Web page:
The largest male specimen of the world’s deadliest spider, the funnel web spider, has been found in Australia’s Sydney (AP) – equipped with fangs that can pierce human nails. After being discovered by a member of the public by chance, the largest known example of the world’s most venomous arachnid with its deadly fangs has found a new home in the Australian Reptile Park, where it will help in the conservation of the species.
According to a statement by the Australian Reptile Park on Thursday, the lethal Sydney funnel web spider, named “Hercules,” was found approximately 50 miles north of Sydney on the Central Coast and initially taken to a local hospital. Spider specialists from the nearby park retrieved it and soon realized it was the largest known male specimen of funnel web spider in Australia. The spider measured 7.9 centimeters (3.1 inches) from foot to foot, surpassing the park’s previous record-holder, a male named “Colossus,” found in 2018. The spider has been named “Colossus.”
According to the park’s spokesperson, “Having a funnel web this size, with all the venom production capabilities it has, could prove to be incredibly valuable for the park’s venom program.” Funnel web spiders are notorious for their large, venomous fangs, and the venom is fast-acting and potentially lethal. Arachnophobes may want to stay away: the Sydney funnel web spider is the largest known male specimen of the world’s most venomous arachnid species and was found about 50 miles north of Sydney on the Central Coast of Australia.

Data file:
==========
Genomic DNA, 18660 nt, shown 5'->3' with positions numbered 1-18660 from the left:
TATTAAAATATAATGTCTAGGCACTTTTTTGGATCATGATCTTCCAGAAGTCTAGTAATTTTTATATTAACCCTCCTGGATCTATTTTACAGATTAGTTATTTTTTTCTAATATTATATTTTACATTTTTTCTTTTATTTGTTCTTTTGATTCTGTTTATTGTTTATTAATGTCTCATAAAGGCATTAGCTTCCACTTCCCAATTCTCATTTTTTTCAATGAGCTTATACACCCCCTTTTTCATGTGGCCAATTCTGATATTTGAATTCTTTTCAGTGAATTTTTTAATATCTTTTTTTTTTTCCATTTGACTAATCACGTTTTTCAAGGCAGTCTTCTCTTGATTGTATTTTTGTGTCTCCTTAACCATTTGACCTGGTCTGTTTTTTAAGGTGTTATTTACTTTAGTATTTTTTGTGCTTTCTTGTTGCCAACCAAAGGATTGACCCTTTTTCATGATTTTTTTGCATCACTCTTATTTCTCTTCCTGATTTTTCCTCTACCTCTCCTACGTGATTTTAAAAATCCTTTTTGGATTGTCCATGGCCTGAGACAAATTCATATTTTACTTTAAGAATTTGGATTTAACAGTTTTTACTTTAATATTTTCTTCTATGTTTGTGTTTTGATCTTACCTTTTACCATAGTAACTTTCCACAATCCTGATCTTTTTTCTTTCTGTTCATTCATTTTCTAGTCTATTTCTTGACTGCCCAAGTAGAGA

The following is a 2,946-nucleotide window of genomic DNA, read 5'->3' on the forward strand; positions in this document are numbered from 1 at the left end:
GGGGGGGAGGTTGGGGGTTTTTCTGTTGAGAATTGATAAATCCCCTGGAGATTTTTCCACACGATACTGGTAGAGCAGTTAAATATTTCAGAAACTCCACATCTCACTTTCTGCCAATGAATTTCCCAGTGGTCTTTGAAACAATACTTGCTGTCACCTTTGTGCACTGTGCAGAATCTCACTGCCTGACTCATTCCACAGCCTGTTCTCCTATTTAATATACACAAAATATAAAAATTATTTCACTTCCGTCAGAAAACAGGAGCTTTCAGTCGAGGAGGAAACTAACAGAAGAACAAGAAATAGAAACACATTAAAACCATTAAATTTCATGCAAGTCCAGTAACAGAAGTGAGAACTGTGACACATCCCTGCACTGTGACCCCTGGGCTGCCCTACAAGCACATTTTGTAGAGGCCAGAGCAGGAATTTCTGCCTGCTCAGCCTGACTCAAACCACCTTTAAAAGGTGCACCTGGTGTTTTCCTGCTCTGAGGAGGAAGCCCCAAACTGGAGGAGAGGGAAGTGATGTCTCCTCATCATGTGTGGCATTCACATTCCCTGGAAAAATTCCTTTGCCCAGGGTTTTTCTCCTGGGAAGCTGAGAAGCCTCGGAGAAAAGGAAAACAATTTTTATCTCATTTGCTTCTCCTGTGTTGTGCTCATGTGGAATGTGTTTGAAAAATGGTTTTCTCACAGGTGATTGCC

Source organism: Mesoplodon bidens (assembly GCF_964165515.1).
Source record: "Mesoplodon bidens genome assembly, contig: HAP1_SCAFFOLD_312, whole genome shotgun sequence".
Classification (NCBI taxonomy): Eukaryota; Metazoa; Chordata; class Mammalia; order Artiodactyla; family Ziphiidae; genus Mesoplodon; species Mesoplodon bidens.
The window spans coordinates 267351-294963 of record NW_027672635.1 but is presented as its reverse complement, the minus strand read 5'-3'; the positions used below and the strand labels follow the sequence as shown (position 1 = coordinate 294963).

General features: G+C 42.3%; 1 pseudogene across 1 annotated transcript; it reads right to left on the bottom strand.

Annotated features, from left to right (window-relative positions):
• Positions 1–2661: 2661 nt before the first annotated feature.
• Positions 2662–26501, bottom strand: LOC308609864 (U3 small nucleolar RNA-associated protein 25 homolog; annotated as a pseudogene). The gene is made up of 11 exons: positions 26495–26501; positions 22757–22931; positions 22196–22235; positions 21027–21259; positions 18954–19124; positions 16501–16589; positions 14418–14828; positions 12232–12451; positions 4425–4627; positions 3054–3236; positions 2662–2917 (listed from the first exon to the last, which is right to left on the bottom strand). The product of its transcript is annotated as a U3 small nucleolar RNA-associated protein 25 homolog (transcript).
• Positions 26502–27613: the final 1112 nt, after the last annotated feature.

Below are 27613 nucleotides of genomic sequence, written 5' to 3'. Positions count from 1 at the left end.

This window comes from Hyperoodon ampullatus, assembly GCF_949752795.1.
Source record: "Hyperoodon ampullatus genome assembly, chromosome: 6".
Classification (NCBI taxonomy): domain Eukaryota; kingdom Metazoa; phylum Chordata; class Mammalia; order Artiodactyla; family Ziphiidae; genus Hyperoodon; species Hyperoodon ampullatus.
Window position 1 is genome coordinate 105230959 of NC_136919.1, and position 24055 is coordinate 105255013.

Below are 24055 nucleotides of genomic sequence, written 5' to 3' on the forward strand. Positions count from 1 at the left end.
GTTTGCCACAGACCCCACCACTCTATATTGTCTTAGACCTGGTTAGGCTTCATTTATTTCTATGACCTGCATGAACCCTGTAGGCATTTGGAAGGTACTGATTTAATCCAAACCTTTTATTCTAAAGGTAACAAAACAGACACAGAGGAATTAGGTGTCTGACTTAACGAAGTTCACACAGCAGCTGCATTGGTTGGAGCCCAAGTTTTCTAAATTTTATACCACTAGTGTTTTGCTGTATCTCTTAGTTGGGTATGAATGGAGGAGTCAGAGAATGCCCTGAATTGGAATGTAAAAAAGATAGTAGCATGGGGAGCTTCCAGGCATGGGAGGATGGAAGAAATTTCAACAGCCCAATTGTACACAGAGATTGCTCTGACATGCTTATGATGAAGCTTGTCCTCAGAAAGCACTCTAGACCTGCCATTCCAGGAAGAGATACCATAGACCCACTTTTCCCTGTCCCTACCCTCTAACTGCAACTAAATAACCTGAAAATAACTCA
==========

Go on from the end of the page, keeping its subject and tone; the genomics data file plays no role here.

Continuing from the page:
Known for its large, sharp fangs capable of piercing, the funnel web spider is typically between one to five centimeters in size. The recent wet weather has increased funnel-web spider activity, which often occurs in suburban gardens or bushland areas. Hercules was donated to the Australian Reptile Park through a public drop-off program, making it the approximately 100th funnel-web spider donated since November.
Emma Teni, who manages the spider conservation program at the park, remarked, “When I first saw Hercules, I thought for sure he would be a female because he was so big.” The park has been successfully running a spider venom program since 1981, housing over 2,000 spiders, from juveniles to adults, and providing them with a weekly feeding schedule. The venom extracted from the spiders is used to produce antivenom for potential spider bite victims.
Due to Hercules’s size, he is expected to make a significant contribution to the venom program. While funnel web spiders typically have a lifespan of only a year, the park will work swiftly to ensure his valuable participation in the venom program.
It’s worth noting that funnel web spiders are responsible for the majority of severe spider bites in Australia, with an estimated 30 to 40 people bitten annually. However, since the inception of the venom program, there have been no reported deaths from funnel web spider bites in Australia.